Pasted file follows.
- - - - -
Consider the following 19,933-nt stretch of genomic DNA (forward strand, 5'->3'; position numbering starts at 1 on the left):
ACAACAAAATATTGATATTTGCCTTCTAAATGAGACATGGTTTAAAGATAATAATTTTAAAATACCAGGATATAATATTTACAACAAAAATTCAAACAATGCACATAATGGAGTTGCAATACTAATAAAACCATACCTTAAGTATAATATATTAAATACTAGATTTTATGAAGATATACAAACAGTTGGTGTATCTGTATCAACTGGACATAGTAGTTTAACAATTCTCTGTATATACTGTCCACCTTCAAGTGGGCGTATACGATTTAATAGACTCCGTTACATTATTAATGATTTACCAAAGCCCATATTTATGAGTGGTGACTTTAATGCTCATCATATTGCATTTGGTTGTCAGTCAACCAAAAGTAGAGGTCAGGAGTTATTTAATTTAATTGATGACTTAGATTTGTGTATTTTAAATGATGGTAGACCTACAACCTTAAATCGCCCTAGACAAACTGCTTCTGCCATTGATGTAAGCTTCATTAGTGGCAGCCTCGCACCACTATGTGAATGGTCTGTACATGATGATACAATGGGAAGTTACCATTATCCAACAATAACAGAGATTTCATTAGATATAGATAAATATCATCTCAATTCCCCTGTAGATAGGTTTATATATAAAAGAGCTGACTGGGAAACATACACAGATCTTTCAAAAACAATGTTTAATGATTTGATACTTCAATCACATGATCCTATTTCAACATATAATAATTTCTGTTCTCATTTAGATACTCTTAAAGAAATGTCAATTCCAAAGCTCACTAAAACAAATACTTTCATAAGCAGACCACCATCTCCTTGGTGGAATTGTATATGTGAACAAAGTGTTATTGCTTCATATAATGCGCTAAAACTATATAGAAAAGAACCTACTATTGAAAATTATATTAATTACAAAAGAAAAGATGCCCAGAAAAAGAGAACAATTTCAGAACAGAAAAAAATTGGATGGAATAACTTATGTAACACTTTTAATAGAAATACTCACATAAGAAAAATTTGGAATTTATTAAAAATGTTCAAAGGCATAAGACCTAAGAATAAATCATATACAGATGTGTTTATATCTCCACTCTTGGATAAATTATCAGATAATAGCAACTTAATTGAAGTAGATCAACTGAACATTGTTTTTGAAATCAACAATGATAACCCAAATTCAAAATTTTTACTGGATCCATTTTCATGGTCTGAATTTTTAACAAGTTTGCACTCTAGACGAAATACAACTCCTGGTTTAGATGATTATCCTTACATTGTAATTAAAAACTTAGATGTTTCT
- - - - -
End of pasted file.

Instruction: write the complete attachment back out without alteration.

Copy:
Consider the following 19,933-nt stretch of genomic DNA (forward strand, 5'->3'; position numbering starts at 1 on the left):
ACAACAAAATATTGATATTTGCCTTCTAAATGAGACATGGTTTAAAGATAATAATTTTAAAATACCAGGATATAATATTTACAACAAAAATTCAAACAATGCACATAATGGAGTTGCAATACTAATAAAACCATACCTTAAGTATAATATATTAAATACTAGATTTTATGAAGATATACAAACAGTTGGTGTATCTGTATCAACTGGACATAGTAGTTTAACAATTCTCTGTATATACTGTCCACCTTCAAGTGGGCGTATACGATTTAATAGACTCCGTTACATTATTAATGATTTACCAAAGCCCATATTTATGAGTGGTGACTTTAATGCTCATCATATTGCATTTGGTTGTCAGTCAACCAAAAGTAGAGGTCAGGAGTTATTTAATTTAATTGATGACTTAGATTTGTGTATTTTAAATGATGGTAGACCTACAACCTTAAATCGCCCTAGACAAACTGCTTCTGCCATTGATGTAAGCTTCATTAGTGGCAGCCTCGCACCACTATGTGAATGGTCTGTACATGATGATACAATGGGAAGTTACCATTATCCAACAATAACAGAGATTTCATTAGATATAGATAAATATCATCTCAATTCCCCTGTAGATAGGTTTATATATAAAAGAGCTGACTGGGAAACATACACAGATCTTTCAAAAACAATGTTTAATGATTTGATACTTCAATCACATGATCCTATTTCAACATATAATAATTTCTGTTCTCATTTAGATACTCTTAAAGAAATGTCAATTCCAAAGCTCACTAAAACAAATACTTTCATAAGCAGACCACCATCTCCTTGGTGGAATTGTATATGTGAACAAAGTGTTATTGCTTCATATAATGCGCTAAAACTATATAGAAAAGAACCTACTATTGAAAATTATATTAATTACAAAAGAAAAGATGCCCAGAAAAAGAGAACAATTTCAGAACAGAAAAAAATTGGATGGAATAACTTATGTAACACTTTTAATAGAAATACTCACATAAGAAAAATTTGGAATTTATTAAAAATGTTCAAAGGCATAAGACCTAAGAATAAATCATATACAGATGTGTTTATATCTCCACTCTTGGATAAATTATCAGATAATAGCAACTTAATTGAAGTAGATCAACTGAACATTGTTTTTGAAATCAACAATGATAACCCAAATTCAAAATTTTTACTGGATCCATTTTCATGGTCTGAATTTTTAACAAGTTTGCACTCTAGACGAAATACAACTCCTGGTTTAGATGATTATCCTTACATTGTAATTAAAAACTTAGATGTTTCT